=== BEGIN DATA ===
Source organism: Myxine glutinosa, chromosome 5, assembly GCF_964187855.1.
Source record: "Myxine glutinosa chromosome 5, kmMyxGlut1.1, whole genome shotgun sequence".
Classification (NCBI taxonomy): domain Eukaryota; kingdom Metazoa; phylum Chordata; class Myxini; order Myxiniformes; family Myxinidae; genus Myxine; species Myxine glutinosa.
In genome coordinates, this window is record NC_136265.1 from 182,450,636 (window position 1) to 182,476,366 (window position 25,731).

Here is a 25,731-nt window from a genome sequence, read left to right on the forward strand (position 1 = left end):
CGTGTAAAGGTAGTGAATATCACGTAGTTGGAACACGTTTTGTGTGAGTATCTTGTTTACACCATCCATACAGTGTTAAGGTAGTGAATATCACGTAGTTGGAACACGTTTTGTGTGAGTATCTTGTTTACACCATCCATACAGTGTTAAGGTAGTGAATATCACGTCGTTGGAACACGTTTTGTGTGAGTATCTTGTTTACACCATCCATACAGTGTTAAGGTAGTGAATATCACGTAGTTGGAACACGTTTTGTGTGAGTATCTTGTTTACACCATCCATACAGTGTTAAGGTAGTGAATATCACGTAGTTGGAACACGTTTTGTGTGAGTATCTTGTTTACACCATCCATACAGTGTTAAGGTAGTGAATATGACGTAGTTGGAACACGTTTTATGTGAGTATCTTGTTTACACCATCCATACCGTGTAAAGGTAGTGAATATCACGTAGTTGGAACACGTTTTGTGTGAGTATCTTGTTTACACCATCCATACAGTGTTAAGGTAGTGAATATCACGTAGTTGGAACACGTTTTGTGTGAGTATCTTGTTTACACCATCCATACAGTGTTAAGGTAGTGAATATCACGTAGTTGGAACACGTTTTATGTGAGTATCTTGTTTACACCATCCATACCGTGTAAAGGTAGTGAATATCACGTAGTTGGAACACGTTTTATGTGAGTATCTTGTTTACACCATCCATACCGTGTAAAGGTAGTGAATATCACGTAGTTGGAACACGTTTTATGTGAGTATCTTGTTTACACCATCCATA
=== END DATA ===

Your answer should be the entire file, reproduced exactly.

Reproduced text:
Source organism: Myxine glutinosa, chromosome 5, assembly GCF_964187855.1.
Source record: "Myxine glutinosa chromosome 5, kmMyxGlut1.1, whole genome shotgun sequence".
Classification (NCBI taxonomy): domain Eukaryota; kingdom Metazoa; phylum Chordata; class Myxini; order Myxiniformes; family Myxinidae; genus Myxine; species Myxine glutinosa.
In genome coordinates, this window is record NC_136265.1 from 182,450,636 (window position 1) to 182,476,366 (window position 25,731).

Here is a 25,731-nt window from a genome sequence, read left to right on the forward strand (position 1 = left end):
CGTGTAAAGGTAGTGAATATCACGTAGTTGGAACACGTTTTGTGTGAGTATCTTGTTTACACCATCCATACAGTGTTAAGGTAGTGAATATCACGTAGTTGGAACACGTTTTGTGTGAGTATCTTGTTTACACCATCCATACAGTGTTAAGGTAGTGAATATCACGTCGTTGGAACACGTTTTGTGTGAGTATCTTGTTTACACCATCCATACAGTGTTAAGGTAGTGAATATCACGTAGTTGGAACACGTTTTGTGTGAGTATCTTGTTTACACCATCCATACAGTGTTAAGGTAGTGAATATCACGTAGTTGGAACACGTTTTGTGTGAGTATCTTGTTTACACCATCCATACAGTGTTAAGGTAGTGAATATGACGTAGTTGGAACACGTTTTATGTGAGTATCTTGTTTACACCATCCATACCGTGTAAAGGTAGTGAATATCACGTAGTTGGAACACGTTTTGTGTGAGTATCTTGTTTACACCATCCATACAGTGTTAAGGTAGTGAATATCACGTAGTTGGAACACGTTTTGTGTGAGTATCTTGTTTACACCATCCATACAGTGTTAAGGTAGTGAATATCACGTAGTTGGAACACGTTTTATGTGAGTATCTTGTTTACACCATCCATACCGTGTAAAGGTAGTGAATATCACGTAGTTGGAACACGTTTTATGTGAGTATCTTGTTTACACCATCCATACCGTGTAAAGGTAGTGAATATCACGTAGTTGGAACACGTTTTATGTGAGTATCTTGTTTACACCATCCATA